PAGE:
Kansas and Missouri probably aren’t battling on the hardwood anytime soon, but a personal Border War will break out Wednesday morning at the Olympics.
In a men’s basketball quarterfinal with a medal-round berth on the line, Russia will take on Lithuania, which matches big men Sasha Kaun against Linas Kleiza.
That’s Kaun the former Jayhawk vs. Kleiza the former Tiger.
Kleiza was born in Kaunas, Lithuania, and was one of the nation’s most sought after players when Quin Snyder’s staff signed him out of Montrose Christian High in Maryland for the 2003-04 season.
Kaun was born in Tomsk, Russia, and came to Kansas from Florida Air Academy.
Their college paths intersected in 2005, Kaun’s freshman season and Kleiza’s sophomore _ and last _ year in Columbia.
The teams split. KU won 73-61 in Lawrence as Kleiza had 11 points, four rebounds, three assists and a technical foul from official Curtis Shaw after questioning a foul. Kaun had two points.
Missouri won the regular-season finale, 72-68 and Kleiza was big again with 15 points and 14 rebounds. He made 12 of 18 from the line. Kaun played but didn’t score.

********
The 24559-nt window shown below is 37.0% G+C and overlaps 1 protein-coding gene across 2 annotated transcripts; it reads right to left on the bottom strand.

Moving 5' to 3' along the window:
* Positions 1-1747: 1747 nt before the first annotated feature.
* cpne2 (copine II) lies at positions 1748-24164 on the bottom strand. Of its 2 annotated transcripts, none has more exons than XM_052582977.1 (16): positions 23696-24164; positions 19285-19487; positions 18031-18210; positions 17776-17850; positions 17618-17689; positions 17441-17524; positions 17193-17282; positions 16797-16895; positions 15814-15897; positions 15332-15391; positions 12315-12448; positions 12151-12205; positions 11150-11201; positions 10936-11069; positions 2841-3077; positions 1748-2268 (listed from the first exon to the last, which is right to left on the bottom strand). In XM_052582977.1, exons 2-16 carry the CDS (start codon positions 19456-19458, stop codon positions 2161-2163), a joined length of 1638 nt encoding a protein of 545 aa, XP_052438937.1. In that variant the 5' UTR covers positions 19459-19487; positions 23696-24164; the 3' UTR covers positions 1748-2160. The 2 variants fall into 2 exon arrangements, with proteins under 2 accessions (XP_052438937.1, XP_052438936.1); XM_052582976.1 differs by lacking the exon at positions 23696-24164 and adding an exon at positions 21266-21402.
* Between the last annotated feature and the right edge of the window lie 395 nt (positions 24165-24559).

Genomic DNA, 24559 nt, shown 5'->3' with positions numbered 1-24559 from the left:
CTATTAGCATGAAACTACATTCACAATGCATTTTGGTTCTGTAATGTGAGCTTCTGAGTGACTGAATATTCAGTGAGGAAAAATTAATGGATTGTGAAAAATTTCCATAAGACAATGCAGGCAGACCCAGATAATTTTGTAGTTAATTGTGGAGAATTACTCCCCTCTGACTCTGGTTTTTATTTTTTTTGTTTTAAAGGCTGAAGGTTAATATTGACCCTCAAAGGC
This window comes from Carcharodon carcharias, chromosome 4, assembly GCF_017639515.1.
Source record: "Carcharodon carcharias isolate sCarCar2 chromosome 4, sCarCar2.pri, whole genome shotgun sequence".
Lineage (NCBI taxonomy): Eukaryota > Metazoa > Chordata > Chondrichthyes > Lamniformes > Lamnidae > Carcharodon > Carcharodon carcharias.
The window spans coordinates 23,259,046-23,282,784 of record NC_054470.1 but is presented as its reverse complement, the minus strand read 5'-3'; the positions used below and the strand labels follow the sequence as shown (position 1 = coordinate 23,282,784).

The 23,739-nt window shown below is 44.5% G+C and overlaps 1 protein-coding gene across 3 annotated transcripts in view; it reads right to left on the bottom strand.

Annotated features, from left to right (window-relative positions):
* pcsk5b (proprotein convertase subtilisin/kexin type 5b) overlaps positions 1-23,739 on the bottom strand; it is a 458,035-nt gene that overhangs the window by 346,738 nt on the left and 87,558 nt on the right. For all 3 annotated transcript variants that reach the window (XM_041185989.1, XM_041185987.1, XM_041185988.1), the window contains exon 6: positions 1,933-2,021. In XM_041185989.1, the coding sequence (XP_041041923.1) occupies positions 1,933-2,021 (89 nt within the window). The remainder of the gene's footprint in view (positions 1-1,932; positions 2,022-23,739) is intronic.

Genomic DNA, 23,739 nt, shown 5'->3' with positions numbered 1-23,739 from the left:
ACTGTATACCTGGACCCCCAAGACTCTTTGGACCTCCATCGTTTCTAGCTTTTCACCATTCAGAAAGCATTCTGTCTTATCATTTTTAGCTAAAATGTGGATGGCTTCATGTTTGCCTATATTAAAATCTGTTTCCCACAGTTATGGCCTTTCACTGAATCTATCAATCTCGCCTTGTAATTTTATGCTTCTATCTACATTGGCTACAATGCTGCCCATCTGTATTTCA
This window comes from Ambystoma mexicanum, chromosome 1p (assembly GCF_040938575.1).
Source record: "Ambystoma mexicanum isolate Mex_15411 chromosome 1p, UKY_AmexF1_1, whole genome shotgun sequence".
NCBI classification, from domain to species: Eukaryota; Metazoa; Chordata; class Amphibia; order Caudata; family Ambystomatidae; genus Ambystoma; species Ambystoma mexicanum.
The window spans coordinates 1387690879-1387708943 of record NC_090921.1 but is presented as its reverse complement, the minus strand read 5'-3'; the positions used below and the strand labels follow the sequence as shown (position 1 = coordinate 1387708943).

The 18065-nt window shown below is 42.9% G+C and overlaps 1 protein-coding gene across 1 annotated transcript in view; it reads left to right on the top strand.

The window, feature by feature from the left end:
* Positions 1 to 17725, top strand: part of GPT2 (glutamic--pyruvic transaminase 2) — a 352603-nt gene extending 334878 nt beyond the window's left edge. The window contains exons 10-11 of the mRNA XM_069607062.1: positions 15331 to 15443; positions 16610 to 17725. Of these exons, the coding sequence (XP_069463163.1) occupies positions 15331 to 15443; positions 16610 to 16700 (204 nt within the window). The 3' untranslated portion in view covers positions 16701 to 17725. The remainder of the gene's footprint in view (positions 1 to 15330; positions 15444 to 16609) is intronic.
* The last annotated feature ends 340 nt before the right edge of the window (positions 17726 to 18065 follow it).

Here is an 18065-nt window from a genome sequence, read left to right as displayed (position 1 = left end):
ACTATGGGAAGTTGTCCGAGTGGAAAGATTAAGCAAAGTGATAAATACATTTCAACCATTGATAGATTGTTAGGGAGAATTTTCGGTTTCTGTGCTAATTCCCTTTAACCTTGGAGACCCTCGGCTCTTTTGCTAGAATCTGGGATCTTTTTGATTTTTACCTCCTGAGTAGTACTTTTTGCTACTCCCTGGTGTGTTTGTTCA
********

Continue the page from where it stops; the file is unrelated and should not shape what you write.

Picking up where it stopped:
Kleiza led the Tigers in scoring at 16.1 points and 7.6 rebounds as a sophomore. He was honorable mention all-Big 12 and made the all-Big 12 Tournament team after scoring 26 against Nebraska and 33 against Oklahoma. He just finished his sixth NBA season and second with the Raptors.
In Missouri’s media guide that introduced him as a freshman, Kleiza said he hoped one day to win an Olympic gold medal.
Kaun steadily improved during his four years at KU and was a major contributor to Coach Bill Self’s 2008 NCAA championship team. His best moment came in the regional title game victory over Davidson when he made all six field goal attempts for 13 points to go along with six rebounds. Kaun joined teammates Brandon Rush and Mario Chalmers on the all-regional team.
In Olympic play, Kleiza is averaging a team-best 15.8 points and 6.2 rebounds. Kaun, who plays professionally for CSKA Moscow, averages 8.0 points and 3.3 boards.
Both were born in what was known as the Soviet Union, and now they carry the flags of separate nations, rivals, even.
Something they knew well from their college days.